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Facebook will create a section for "hard news video" in Watch

Since coming to Facebook as Head of Partnerships early last year, the two priorities of former CNN animator Campbell Brown are: (1) helping publishers to improve the revenues they generate on the social network 2) increase the visibility of higher quality information sources on the social network

On Monday, Brown gave details on two ways to try to satisfy these ambitions.

First, Facebook will experiment with a section in its Watch video center dedicated to "news video," Brown said on stage at the Recode Code Media conference in Huntington Beach, California. In addition to being a destination for people seeking new videos, the section will also be an opportunity for Facebook to highlight coverage of late-breaking events, she said.

The details of the test, like its deployment and the number of Facebook users, are rare. It is also unclear how Facebook will try to make sure that Watch's news section does not just generate revenue for publishers. For example, will Facebook sell ads against these videos differently than other videos on its platform, for example by putting a velvet rope around this inventory and presenting it as a bonus to advertisers? And how will Facebook direct the attention of its users to Watch's news section at a time when these users are still aware of Watch's existence?

It was asked if Facebook would monetize the videos in the news section of Watch differently from other videos and how the company would make the section known, "I do not know," Brown said.

Brown had more details to share on another way that Facebook is trying to help publishers make money.

The Paywall program will expand to iOS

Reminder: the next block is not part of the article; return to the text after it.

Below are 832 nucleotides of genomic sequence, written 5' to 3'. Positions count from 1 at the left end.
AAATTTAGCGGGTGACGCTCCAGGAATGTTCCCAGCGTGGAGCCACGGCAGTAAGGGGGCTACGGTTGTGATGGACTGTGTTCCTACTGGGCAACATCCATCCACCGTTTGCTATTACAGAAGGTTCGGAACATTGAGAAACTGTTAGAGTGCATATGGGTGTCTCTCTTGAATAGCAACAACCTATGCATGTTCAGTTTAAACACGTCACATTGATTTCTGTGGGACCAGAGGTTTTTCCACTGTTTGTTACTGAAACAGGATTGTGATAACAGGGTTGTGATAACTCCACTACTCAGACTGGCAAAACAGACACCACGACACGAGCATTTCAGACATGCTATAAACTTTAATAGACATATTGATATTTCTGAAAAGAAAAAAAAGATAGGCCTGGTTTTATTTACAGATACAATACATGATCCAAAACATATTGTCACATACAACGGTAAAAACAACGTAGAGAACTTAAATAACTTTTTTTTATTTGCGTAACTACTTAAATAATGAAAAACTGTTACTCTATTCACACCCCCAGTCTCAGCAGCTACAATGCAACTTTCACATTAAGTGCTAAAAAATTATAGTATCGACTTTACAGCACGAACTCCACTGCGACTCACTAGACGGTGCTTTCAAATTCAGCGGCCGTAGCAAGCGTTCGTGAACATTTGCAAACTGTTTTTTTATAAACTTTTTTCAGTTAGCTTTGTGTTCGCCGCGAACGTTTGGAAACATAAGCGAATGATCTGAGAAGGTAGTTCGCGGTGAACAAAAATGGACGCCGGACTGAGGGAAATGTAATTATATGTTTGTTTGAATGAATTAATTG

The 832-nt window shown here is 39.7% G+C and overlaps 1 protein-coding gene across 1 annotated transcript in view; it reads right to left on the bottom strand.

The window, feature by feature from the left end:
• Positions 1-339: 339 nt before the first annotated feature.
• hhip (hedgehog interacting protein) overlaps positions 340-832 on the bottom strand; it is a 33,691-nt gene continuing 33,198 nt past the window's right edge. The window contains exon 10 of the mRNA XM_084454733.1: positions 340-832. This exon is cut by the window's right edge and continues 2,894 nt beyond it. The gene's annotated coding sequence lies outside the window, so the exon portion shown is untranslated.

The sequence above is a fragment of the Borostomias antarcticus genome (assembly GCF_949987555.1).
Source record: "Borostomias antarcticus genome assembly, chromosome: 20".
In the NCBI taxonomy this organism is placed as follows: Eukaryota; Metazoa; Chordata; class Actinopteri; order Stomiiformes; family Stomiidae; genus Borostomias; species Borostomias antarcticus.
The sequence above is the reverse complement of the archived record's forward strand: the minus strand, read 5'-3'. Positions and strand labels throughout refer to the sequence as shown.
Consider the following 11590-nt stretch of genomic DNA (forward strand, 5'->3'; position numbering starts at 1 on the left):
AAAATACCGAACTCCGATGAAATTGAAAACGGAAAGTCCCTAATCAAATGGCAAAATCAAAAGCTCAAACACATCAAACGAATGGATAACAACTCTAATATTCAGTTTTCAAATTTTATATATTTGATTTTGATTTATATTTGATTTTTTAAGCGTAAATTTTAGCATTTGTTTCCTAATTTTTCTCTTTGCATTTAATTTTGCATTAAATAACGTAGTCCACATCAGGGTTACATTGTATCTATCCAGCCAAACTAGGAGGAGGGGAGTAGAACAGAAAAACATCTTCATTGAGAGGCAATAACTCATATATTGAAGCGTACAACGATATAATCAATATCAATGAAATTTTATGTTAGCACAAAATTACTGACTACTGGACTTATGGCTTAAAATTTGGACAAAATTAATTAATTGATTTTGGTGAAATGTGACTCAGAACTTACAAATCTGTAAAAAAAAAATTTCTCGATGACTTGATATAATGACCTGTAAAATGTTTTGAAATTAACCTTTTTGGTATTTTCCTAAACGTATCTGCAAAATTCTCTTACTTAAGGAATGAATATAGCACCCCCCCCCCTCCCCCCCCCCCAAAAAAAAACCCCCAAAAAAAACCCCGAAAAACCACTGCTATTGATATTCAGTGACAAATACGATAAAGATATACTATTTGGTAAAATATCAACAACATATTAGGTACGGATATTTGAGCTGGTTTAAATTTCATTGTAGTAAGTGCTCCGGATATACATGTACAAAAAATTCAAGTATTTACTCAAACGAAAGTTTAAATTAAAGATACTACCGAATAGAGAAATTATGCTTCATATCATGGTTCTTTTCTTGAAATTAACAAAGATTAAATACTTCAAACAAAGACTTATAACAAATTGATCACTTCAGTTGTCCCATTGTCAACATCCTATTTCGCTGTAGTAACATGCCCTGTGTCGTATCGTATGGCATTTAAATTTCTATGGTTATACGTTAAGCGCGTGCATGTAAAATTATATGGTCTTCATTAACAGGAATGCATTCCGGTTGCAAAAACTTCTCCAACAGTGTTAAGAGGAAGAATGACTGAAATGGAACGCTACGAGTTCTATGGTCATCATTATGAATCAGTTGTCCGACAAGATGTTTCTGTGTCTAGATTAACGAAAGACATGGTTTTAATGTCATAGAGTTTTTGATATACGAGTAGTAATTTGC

In October, Facebook announced that it was going to start testing a program for publishers in order to set up paywalls with their counter around their instant articles. But at the time, this test had to be limited to people viewing these items via Facebook's Android app and did not include users using its iOS because of a stalemate with Apple regarding the 30% tax on subscription income. Facebook has solved the problem, and the Instant Article instant payment program will be rolled out to users of its iOS app on March 1, Brown said.

"Exploring" continuous flow tests

Adam Mosseri, head of Facebook's news feed, took a look at another type of wall that Facebook is testing.

Last year, Facebook confirmed that it was trying to extract organic content from publishers – and all other pages – from the regular news feed and place it in its own feed separate called "Explorer". Despite the initial backlash, Facebook has not given up on this experience. The company continues to test in about half a dozen countries that house a "small percentage" of users and "evaluate it regularly," Mosseri said.

As to whether Facebook will extend this test to more users or officially block page posts in another Explore stream, Mosseri said he had "nothing new to announce "and that he hoped to solve the experience" in the coming weeks, "Without any indication of what exactly this means and how this relates to the recent de-emphasis of society's public messages in news threads of people.

About the author

Tim Peterson, Third Door Media's Social Media Reporter, has been covering the digital marketing industry since 2011. He has been reporting for Advertising Age, Adweek and Direct Marketing News. Angeleno, born and raised, graduated from the University of New York, currently lives in Los Angeles.

He broke stories on Snapchat's advertising plans, Jason Kilar's attempt at founding CEO of Hulu, to turn to YouTube and assembling the ad-tech battery of Amazon; analyzed YouTube's programming strategy, Facebook's advertising ambitions and increased blocking of ads; and recorded the largest annual event of the VidCon digital video, the BuzzFeed brand video production process and the Snapchat Discover ads charge six months after its launch. He has also developed tools to monitor the early adoption of live applications by brands, compare search patterns from Yahoo and Google, and review the NFL's YouTube and Facebook video strategies.

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